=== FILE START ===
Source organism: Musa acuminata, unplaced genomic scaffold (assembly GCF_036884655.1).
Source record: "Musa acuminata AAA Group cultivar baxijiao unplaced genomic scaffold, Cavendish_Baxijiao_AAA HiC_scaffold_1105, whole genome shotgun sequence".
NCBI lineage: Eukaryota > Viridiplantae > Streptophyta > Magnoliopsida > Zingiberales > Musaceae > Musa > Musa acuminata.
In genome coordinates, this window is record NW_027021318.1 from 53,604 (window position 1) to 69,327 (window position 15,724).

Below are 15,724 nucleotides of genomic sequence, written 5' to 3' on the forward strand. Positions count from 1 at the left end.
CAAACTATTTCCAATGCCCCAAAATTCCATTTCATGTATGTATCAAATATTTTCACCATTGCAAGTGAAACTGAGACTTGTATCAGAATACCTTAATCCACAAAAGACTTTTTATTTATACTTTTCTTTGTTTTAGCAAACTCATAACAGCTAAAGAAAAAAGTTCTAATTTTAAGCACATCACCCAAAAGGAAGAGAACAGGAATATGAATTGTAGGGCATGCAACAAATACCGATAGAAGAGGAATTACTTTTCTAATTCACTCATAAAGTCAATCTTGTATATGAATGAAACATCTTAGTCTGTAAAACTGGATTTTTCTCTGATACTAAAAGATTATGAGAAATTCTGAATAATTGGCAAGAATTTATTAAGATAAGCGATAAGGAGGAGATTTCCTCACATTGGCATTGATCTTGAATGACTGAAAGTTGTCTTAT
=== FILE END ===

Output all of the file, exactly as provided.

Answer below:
Source organism: Musa acuminata, unplaced genomic scaffold (assembly GCF_036884655.1).
Source record: "Musa acuminata AAA Group cultivar baxijiao unplaced genomic scaffold, Cavendish_Baxijiao_AAA HiC_scaffold_1105, whole genome shotgun sequence".
NCBI lineage: Eukaryota > Viridiplantae > Streptophyta > Magnoliopsida > Zingiberales > Musaceae > Musa > Musa acuminata.
In genome coordinates, this window is record NW_027021318.1 from 53,604 (window position 1) to 69,327 (window position 15,724).

Below are 15,724 nucleotides of genomic sequence, written 5' to 3' on the forward strand. Positions count from 1 at the left end.
CAAACTATTTCCAATGCCCCAAAATTCCATTTCATGTATGTATCAAATATTTTCACCATTGCAAGTGAAACTGAGACTTGTATCAGAATACCTTAATCCACAAAAGACTTTTTATTTATACTTTTCTTTGTTTTAGCAAACTCATAACAGCTAAAGAAAAAAGTTCTAATTTTAAGCACATCACCCAAAAGGAAGAGAACAGGAATATGAATTGTAGGGCATGCAACAAATACCGATAGAAGAGGAATTACTTTTCTAATTCACTCATAAAGTCAATCTTGTATATGAATGAAACATCTTAGTCTGTAAAACTGGATTTTTCTCTGATACTAAAAGATTATGAGAAATTCTGAATAATTGGCAAGAATTTATTAAGATAAGCGATAAGGAGGAGATTTCCTCACATTGGCATTGATCTTGAATGACTGAAAGTTGTCTTAT